After more than an hour, a man in a white coat, presumably a doctor, came over to me to inform me that the young man had suffered numerous cuts, bruises, broken ribs and several hematomas, but would be fine in a few weeks’ time.

I proceeded to walk down a dingy corridor and entered the young man’s room. He thanked me and after a little conversation, he gave me his local address.

The next day I had to do some traveling, but made a mental note to look in on him when I returned. About a week later I stopped by his house early in the morning and found him on the front porch drinking a cup of coffee.

We conversed for about an hour discussing local politics, his goals in life and the current economic plight of his country. I knew full well within the first few minutes of our conversation that this young man had great potential.

The problem was of course that like so many people around the world, his family was unable to afford the education he dreamt of. Understanding the limitations and resources I had, and not wanting him to succumb to a life of hardship and more beatings, I made it my mission to train this young man in the tradecraft that I knew, which was combat and security.

This was new territory for my team and me. This was a civilian, but I was determined to turn this young man into an operator. After a couple years, an operator is what he became! He learned to funnel his anger from that one event into a drive that inspired him to be something greater and better than he ever would have thought possible.

He learned about situational awareness, principles of security, kidnapping, kidnap prevention, travel security, how to deal with expected and unexpected challenges, principles of protection and defense, how to become a human lie detector, covert surveillance, human performance, leadership and much more.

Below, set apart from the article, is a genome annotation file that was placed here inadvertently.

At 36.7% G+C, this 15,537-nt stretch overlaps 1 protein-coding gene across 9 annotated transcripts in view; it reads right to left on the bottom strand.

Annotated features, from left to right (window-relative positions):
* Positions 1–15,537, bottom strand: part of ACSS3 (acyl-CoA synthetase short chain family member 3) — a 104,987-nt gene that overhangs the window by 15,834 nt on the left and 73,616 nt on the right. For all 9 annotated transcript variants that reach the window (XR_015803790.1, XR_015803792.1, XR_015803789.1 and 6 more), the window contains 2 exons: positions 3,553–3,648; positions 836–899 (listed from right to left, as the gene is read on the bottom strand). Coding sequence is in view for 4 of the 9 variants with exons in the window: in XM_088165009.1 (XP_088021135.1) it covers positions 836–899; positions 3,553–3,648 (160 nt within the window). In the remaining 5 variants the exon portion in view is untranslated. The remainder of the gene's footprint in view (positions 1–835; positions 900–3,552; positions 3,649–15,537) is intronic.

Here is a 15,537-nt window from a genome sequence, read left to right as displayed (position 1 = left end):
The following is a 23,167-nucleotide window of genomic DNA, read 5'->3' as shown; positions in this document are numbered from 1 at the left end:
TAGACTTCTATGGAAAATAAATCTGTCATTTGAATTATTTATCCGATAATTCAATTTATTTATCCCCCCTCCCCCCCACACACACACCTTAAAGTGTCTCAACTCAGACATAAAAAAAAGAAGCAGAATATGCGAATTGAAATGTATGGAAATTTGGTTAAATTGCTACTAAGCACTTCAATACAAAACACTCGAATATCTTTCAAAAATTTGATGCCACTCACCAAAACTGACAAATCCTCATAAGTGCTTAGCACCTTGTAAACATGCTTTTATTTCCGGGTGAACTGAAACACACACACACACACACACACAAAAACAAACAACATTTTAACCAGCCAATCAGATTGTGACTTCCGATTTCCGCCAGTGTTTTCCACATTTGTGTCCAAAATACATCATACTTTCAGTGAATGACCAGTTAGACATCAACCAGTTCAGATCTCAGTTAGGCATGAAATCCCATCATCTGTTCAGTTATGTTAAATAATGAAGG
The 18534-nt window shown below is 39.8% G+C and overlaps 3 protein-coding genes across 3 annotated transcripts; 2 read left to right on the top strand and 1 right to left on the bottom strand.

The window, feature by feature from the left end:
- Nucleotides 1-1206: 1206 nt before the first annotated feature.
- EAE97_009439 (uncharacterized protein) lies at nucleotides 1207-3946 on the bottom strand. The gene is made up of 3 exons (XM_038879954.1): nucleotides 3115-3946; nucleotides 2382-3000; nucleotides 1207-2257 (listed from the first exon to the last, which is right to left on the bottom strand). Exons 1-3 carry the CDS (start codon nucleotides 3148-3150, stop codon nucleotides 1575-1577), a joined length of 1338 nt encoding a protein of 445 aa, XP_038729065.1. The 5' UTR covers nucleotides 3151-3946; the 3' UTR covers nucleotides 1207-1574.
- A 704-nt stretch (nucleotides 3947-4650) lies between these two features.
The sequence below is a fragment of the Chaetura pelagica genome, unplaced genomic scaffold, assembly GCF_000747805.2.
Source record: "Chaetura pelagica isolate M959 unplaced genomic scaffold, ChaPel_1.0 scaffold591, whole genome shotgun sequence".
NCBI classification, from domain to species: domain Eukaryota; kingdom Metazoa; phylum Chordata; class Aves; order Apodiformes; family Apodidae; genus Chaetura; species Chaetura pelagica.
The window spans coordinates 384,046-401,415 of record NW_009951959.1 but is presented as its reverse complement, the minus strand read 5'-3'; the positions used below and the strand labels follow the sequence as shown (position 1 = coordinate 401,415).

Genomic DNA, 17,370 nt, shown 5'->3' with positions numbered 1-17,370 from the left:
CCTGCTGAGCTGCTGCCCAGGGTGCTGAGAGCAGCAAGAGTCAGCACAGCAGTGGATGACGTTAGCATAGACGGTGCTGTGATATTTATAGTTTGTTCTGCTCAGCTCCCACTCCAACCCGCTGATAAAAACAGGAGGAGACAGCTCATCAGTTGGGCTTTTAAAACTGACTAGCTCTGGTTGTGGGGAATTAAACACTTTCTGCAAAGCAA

During the course of this evolution, we brought numerous others from all backgrounds into the same program successfully including businesses, private citizens and law enforcement personnel.

Though I did not realize it at the time, this became the boilerplate for Defense Coaching, and it did not fully hit home until I was on a very long flight and I thought, “in principle why can’t we train and teach people and companies everywhere to be “defense coaches”? Crime and terrorism know no boundaries and this helps put people in control of their safety.

There are so many applications and solutions that a defense coach could tackle to assist people and organizations to help create a culture of safety and security, while at the same time earn for those valuable services.

This was the birth of Defense Coaching.

Since then, defense coaches have assisted numerous organizations, businesses and people successfully around the world with everything from developing duty of care, safety and travel risk management programs to teaching people and families personal security and situational awareness and how to mitigate danger and threats from an active shooter, home invasion, terrorism and while on vacation or business travel.